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How to Bounce Back After a Relapse (Spiritual + Secular Approaches)

porn / nofap relapse symbolized by the wrong way sign..
Our greatest glory is not in never falling, but in rising every time we fall. (Oliver Goldsmith)

Relapse, or moral failure, is not a good time.  There’s the pain of conscience reminding us we did something wrong. There’s the pain of having wasted time and energy. There’s the pain of knowing we took an action that was not in our medium or long-term self-interest. There’s the pain of the effect our action might have on the people we love. If we are spiritual, there is the pain of having grieved the heart of God (Ephesians 4:30). I did what I did. The question after the fact is always, what do I do now?


You are only as strong as you are honest.

Craig Groeschel

I learned early on in my faith that I healed as I revealed.

Kirk Franklin

For a believer, confession is the first step in the process of restoration. In the Lord’s prayer, Jesus said to pray, “And forgive us our sins, as we forgive those who have sinned against us.” 1 John 1:9 says, “If we confess our sins, he is faithful and just to forgive us our sins and to cleanse us from all unrighteousness.” There is also utility in confessing our sins to someone we trust, like an accountability partner. James 5:16 says, “Therefore, confess your sins to one another and pray for one another, that you may be healed.” Indeed, the healing power of confession works in mysterious ways.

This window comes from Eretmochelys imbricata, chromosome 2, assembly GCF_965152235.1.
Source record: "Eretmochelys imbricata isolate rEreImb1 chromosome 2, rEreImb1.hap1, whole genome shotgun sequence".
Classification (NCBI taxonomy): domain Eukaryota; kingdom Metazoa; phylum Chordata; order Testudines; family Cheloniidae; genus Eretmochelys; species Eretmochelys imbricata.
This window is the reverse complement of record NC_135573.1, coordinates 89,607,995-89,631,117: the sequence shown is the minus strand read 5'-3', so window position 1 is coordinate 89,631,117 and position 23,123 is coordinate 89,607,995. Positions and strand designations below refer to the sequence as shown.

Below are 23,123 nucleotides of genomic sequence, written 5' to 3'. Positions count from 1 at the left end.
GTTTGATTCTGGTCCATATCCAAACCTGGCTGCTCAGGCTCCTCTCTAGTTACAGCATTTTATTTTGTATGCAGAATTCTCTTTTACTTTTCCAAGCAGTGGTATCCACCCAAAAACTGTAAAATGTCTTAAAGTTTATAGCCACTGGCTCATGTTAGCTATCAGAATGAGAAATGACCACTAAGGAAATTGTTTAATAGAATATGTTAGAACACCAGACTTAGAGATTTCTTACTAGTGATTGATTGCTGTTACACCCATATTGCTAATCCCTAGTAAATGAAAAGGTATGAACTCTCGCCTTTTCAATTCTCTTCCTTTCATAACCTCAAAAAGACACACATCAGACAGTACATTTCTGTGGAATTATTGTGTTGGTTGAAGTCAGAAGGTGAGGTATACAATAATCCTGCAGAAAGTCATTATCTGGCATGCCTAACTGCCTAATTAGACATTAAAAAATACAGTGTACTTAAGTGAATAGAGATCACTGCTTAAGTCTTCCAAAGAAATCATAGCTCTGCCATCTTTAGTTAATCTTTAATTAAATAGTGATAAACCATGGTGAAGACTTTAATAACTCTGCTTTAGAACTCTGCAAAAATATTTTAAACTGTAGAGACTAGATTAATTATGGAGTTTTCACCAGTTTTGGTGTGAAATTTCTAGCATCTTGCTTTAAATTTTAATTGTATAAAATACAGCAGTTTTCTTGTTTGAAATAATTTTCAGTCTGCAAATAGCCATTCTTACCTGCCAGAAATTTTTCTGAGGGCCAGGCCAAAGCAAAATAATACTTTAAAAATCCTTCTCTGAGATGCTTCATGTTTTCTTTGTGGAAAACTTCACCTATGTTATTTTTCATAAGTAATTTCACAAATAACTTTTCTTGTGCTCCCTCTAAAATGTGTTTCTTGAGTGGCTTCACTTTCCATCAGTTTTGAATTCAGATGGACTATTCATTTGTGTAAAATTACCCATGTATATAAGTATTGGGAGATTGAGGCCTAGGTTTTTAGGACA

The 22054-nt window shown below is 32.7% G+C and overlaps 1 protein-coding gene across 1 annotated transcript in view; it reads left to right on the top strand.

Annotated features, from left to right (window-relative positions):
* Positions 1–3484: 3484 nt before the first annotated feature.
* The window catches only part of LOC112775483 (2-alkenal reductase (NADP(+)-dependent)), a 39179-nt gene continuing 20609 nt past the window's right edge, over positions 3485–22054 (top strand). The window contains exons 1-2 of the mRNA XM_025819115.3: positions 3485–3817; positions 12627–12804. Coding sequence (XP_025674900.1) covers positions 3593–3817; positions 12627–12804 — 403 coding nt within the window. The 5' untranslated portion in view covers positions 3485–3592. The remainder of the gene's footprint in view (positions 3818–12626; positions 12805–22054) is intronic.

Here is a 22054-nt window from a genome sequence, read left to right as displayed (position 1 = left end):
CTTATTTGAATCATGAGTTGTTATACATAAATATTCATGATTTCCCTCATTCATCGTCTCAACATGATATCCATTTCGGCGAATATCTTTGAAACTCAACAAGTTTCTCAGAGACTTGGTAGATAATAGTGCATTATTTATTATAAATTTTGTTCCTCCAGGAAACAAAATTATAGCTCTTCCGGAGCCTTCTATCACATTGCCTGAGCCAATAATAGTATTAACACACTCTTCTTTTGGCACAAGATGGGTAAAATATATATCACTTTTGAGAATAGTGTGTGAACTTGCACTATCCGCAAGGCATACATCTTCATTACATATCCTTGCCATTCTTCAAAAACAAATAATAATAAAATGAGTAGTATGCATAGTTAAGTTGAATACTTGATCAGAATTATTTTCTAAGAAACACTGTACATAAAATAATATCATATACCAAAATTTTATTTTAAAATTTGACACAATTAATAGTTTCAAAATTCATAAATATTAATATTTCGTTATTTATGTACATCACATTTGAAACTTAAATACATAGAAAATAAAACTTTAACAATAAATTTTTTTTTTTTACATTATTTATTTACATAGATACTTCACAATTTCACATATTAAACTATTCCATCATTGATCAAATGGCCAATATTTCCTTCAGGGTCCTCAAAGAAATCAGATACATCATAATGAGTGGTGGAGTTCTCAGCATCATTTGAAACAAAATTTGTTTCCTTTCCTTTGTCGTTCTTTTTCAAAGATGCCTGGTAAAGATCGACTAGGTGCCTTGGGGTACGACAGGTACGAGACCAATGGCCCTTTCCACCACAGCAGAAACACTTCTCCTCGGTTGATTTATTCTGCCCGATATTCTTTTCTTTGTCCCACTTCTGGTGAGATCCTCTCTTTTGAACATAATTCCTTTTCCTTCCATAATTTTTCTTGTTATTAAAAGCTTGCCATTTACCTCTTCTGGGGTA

We confess to God for forgiveness, but James says we confess to people for healing.

Craig Groschel

However, the mental, physical, emotional, and spiritual effects of lust don’t always disappear immediately after confession. Besides letting time pass, there are other steps we can take to accelerate healing in our hearts, minds, and relationships.


The only real mistake is the one from which we learn nothing.

Oliver Goldsmith

Failures are finger posts on the road to achievement.

C.S. Lewis

Meditation consists of stopping and thinking about what happened– and what, specifically, went wrong. In meditation, we become intimately acquainted with the nature and consequences of our mis-takes, which makes us less likely to repeat them in the future. We gain insight into our characters, motivations, and weaknesses, which can inform our battle plans moving forward.